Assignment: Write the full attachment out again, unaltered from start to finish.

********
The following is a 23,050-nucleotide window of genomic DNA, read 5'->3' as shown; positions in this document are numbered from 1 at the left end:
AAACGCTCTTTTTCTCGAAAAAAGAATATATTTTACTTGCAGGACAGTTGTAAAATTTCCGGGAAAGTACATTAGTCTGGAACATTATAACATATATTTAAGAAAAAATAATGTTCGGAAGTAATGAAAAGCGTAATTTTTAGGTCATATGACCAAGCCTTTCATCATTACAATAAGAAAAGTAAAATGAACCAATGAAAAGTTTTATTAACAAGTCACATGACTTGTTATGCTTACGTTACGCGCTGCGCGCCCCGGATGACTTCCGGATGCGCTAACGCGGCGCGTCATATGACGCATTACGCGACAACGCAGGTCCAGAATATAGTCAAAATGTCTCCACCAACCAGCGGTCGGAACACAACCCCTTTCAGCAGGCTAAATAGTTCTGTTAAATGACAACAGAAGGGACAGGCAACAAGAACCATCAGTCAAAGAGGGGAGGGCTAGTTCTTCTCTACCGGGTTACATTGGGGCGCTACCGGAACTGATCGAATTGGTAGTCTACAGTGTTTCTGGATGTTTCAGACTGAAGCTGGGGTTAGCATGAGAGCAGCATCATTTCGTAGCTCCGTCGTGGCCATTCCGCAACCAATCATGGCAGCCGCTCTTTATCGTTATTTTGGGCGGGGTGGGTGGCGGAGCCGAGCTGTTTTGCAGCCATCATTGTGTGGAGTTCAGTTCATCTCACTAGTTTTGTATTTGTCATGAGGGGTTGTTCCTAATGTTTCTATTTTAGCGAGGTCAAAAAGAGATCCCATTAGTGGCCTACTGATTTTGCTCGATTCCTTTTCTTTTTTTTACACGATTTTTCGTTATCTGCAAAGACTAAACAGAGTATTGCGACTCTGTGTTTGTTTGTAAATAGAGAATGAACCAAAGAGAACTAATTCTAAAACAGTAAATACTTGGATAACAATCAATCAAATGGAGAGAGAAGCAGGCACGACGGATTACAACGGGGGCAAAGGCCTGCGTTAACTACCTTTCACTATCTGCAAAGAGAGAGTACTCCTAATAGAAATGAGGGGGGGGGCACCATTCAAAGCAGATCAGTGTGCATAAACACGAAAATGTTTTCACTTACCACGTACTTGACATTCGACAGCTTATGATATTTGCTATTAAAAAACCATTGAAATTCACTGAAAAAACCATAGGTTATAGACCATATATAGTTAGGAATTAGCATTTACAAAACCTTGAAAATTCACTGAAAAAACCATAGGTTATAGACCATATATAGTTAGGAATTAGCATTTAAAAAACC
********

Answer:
The following is a 23,050-nucleotide window of genomic DNA, read 5'->3' as shown; positions in this document are numbered from 1 at the left end:
AAACGCTCTTTTTCTCGAAAAAAGAATATATTTTACTTGCAGGACAGTTGTAAAATTTCCGGGAAAGTACATTAGTCTGGAACATTATAACATATATTTAAGAAAAAATAATGTTCGGAAGTAATGAAAAGCGTAATTTTTAGGTCATATGACCAAGCCTTTCATCATTACAATAAGAAAAGTAAAATGAACCAATGAAAAGTTTTATTAACAAGTCACATGACTTGTTATGCTTACGTTACGCGCTGCGCGCCCCGGATGACTTCCGGATGCGCTAACGCGGCGCGTCATATGACGCATTACGCGACAACGCAGGTCCAGAATATAGTCAAAATGTCTCCACCAACCAGCGGTCGGAACACAACCCCTTTCAGCAGGCTAAATAGTTCTGTTAAATGACAACAGAAGGGACAGGCAACAAGAACCATCAGTCAAAGAGGGGAGGGCTAGTTCTTCTCTACCGGGTTACATTGGGGCGCTACCGGAACTGATCGAATTGGTAGTCTACAGTGTTTCTGGATGTTTCAGACTGAAGCTGGGGTTAGCATGAGAGCAGCATCATTTCGTAGCTCCGTCGTGGCCATTCCGCAACCAATCATGGCAGCCGCTCTTTATCGTTATTTTGGGCGGGGTGGGTGGCGGAGCCGAGCTGTTTTGCAGCCATCATTGTGTGGAGTTCAGTTCATCTCACTAGTTTTGTATTTGTCATGAGGGGTTGTTCCTAATGTTTCTATTTTAGCGAGGTCAAAAAGAGATCCCATTAGTGGCCTACTGATTTTGCTCGATTCCTTTTCTTTTTTTTACACGATTTTTCGTTATCTGCAAAGACTAAACAGAGTATTGCGACTCTGTGTTTGTTTGTAAATAGAGAATGAACCAAAGAGAACTAATTCTAAAACAGTAAATACTTGGATAACAATCAATCAAATGGAGAGAGAAGCAGGCACGACGGATTACAACGGGGGCAAAGGCCTGCGTTAACTACCTTTCACTATCTGCAAAGAGAGAGTACTCCTAATAGAAATGAGGGGGGGGGCACCATTCAAAGCAGATCAGTGTGCATAAACACGAAAATGTTTTCACTTACCACGTACTTGACATTCGACAGCTTATGATATTTGCTATTAAAAAACCATTGAAATTCACTGAAAAAACCATAGGTTATAGACCATATATAGTTAGGAATTAGCATTTACAAAACCTTGAAAATTCACTGAAAAAACCATAGGTTATAGACCATATATAGTTAGGAATTAGCATTTAAAAAACC